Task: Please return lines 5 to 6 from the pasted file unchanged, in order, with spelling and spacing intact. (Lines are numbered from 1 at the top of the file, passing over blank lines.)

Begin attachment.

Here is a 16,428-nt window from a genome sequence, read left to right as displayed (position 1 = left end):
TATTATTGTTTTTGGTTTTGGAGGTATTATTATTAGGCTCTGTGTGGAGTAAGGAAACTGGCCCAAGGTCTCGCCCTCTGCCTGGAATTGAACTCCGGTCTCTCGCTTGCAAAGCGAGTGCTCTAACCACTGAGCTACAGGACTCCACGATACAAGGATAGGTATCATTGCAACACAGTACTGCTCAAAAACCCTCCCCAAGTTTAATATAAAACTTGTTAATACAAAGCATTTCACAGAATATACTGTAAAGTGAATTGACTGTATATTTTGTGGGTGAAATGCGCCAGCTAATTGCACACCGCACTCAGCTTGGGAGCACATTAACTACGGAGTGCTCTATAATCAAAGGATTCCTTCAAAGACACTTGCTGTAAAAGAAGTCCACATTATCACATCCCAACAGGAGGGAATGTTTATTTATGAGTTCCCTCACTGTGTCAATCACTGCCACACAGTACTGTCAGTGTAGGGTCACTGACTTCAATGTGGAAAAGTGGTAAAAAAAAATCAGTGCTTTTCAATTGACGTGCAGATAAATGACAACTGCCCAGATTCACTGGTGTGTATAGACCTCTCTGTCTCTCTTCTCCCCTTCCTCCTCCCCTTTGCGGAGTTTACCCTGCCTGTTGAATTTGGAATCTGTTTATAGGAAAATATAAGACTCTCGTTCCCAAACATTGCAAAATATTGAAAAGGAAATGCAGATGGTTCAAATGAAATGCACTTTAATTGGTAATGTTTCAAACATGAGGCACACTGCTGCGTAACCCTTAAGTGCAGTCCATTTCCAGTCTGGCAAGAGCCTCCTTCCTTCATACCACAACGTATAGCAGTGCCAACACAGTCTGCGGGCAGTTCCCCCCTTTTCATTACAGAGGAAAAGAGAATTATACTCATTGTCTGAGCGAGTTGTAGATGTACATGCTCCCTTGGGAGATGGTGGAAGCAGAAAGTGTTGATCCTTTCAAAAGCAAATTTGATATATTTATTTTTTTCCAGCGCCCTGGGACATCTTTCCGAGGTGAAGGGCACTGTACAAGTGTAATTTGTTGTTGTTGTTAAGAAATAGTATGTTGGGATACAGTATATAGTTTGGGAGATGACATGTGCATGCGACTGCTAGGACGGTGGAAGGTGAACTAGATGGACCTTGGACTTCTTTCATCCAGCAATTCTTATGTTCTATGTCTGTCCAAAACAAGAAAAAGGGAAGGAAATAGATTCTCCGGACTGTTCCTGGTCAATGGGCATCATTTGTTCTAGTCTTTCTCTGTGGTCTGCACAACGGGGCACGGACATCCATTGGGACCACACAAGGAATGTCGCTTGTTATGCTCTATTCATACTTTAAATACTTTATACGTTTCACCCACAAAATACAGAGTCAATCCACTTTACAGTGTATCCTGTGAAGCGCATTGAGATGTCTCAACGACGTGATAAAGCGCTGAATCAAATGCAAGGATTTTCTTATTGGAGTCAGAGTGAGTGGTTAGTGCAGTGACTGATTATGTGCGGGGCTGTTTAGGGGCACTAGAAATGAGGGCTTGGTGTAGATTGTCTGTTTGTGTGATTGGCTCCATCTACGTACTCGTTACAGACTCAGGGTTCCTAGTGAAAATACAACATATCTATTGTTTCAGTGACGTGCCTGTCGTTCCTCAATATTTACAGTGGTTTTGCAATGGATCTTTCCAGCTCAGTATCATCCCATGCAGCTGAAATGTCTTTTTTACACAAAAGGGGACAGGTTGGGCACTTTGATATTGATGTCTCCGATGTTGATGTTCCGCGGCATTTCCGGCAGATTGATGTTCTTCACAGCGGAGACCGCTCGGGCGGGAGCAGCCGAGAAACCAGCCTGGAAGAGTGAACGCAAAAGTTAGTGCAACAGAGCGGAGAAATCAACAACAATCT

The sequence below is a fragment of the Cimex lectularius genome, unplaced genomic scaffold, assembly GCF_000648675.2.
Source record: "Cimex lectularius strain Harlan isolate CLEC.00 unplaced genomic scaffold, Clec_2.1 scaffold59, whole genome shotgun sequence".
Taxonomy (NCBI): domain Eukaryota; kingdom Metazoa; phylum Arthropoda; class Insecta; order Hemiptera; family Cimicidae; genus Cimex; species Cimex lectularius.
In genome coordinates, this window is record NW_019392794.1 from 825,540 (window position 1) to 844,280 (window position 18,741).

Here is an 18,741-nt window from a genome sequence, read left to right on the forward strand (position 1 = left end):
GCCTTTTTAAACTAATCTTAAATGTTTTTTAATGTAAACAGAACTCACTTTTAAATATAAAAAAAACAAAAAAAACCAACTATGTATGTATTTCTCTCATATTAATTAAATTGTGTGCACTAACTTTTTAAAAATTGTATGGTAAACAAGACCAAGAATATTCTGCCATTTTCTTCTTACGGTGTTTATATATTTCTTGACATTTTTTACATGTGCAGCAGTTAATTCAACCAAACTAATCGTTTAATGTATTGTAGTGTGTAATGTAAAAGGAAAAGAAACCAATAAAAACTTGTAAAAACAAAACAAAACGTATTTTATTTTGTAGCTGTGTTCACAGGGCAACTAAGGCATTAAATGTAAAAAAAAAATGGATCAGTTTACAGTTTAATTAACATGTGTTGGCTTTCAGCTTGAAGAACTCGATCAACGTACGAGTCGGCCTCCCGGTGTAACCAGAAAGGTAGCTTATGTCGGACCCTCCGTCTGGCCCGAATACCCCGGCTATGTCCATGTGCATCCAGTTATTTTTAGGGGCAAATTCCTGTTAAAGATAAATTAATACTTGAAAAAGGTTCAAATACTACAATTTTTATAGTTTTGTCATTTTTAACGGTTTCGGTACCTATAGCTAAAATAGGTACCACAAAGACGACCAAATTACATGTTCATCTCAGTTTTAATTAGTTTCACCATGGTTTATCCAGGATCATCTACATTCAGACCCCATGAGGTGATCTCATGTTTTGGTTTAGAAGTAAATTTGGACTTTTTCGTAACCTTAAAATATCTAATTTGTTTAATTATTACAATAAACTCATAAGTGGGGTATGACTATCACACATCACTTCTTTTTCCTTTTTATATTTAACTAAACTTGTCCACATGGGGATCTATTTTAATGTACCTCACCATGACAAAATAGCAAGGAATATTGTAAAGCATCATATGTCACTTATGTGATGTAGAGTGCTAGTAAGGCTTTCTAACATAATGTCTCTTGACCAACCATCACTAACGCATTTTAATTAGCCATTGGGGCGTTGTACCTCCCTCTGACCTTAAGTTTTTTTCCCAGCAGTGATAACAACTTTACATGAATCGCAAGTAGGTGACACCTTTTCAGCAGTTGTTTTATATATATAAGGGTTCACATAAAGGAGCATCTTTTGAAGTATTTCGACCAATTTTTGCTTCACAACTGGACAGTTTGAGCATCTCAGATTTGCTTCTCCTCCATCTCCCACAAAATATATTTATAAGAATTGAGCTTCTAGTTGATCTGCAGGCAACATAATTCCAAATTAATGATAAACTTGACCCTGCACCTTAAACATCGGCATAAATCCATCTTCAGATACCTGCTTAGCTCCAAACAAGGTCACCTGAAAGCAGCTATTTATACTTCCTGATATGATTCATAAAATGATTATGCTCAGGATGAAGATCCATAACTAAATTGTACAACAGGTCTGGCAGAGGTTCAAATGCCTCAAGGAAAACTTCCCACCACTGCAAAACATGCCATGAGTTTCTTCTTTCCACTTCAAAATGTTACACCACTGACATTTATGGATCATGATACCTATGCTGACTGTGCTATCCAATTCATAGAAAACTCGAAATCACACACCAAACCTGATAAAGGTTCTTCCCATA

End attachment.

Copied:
Taxonomy (NCBI): domain Eukaryota; kingdom Metazoa; phylum Arthropoda; class Insecta; order Hemiptera; family Cimicidae; genus Cimex; species Cimex lectularius.
In genome coordinates, this window is record NW_019392794.1 from 825,540 (window position 1) to 844,280 (window position 18,741).